I’m worried about our governor, the awesome Chris Gregoire. Her opponent would destroy so much about what I love about Washington State government, which, overall, lacks the corruption and cronyism that typifies government in some other states.

  23. Dino Rossi = box of bent tacks. Sorry I won’t be in the state this time to vote for Gregoire again. I don’t know, though. Even if he loses this time, you’ll probably see him as the Republican nom for governor every 4 years from now until he wins, that’s how stubborn he is. Prolly he’ll even refuse to die until he’s elected. Good luck, Washington state.

    And why did it take Colin Powell of all people to finally have the guts to say on national television, “Muslim doesn’t equal terrorist”? (Not that that isn’t a rhetorical question, mind you.)

  24. So I got this call yesterday, a telephone poll. I always answer them because I remember sitting in dingy little cubicle while people screamed I was interrupting their dinner (and I, of course, wouldn’t get MY dinner until I could get three more people to tell which brand of detergent they favored).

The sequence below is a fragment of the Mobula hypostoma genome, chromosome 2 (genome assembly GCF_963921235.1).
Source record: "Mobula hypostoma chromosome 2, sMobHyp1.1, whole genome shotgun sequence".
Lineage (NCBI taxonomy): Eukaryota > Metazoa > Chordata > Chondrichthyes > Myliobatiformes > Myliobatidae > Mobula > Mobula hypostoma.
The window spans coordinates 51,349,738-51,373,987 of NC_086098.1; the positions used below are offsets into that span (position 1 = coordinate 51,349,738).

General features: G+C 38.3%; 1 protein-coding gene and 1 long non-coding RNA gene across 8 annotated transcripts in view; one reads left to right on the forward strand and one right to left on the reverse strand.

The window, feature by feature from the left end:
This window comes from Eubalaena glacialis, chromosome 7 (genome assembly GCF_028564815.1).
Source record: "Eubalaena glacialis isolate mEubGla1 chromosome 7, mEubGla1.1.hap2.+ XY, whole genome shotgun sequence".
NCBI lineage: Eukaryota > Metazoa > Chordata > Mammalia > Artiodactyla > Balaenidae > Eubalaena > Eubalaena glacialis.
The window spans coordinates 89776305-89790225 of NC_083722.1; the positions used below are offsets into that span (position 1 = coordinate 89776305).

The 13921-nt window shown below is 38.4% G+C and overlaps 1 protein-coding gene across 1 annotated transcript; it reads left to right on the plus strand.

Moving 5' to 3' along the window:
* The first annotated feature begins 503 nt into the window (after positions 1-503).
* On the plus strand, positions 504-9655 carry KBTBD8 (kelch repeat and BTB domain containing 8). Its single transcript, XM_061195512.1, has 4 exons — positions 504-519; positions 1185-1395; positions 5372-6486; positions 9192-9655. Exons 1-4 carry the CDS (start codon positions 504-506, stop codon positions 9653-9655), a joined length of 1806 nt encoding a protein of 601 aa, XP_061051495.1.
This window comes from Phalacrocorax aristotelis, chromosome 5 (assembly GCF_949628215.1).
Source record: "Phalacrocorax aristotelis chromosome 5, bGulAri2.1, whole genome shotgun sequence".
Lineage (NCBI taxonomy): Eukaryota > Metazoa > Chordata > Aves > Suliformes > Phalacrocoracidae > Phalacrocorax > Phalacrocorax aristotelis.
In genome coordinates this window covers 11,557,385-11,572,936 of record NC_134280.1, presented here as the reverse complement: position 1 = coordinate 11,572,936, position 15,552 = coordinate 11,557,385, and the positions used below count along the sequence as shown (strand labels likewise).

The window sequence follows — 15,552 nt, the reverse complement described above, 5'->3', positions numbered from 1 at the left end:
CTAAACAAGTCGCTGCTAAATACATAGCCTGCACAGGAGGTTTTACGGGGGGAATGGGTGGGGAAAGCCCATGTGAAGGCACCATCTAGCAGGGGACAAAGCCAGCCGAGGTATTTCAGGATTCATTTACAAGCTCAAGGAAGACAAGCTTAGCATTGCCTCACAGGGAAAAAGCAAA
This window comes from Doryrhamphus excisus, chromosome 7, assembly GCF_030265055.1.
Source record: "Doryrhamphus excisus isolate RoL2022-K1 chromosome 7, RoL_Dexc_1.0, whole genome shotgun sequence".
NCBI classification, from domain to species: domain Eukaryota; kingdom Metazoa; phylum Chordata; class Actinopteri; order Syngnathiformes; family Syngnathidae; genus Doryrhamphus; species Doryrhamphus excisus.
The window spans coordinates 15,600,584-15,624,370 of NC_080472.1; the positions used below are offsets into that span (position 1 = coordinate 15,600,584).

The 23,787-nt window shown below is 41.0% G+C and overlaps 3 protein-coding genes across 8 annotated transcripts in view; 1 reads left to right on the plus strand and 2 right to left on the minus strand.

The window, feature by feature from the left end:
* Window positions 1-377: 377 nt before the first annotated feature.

It sounded legitimate for the first minute or two, which candidate is better on which issue, blah, blah, who would you vote for if the election were today and so on.

    But after I said I would vote for Obama, the woman I was speaking to asked me if I knew “what religion” Obama is. I said “Christian,” and she answered “Oh, because I’ve heard he’s a Muslim.”

    Well. As I said, I’ve worked in telephone research, and the “prime directive” is that you never, never, never share your own opinion or belief during the course of the interview. (When doing a survey on HIV knowledge for the state health department, I wasn’t even allowed to correct those who said they believed HIV could be passed by a handshake.)

    So I told her I didn’t believe she was legitimate and asked who she was really calling for–she continued to argue that she had “heard” he was Muslim, but she would be glad if that was wrong. I asked what difference it would make anyway, and she said, “Oh, no difference! That’s just what I’ve heard about him.”

    When I asked to speak to her manager, she left me hanging for a minute or so (I heard man say “you have a problem”), and then hung up on me. When I tried to call back, the number on my caller ID had been disconnected.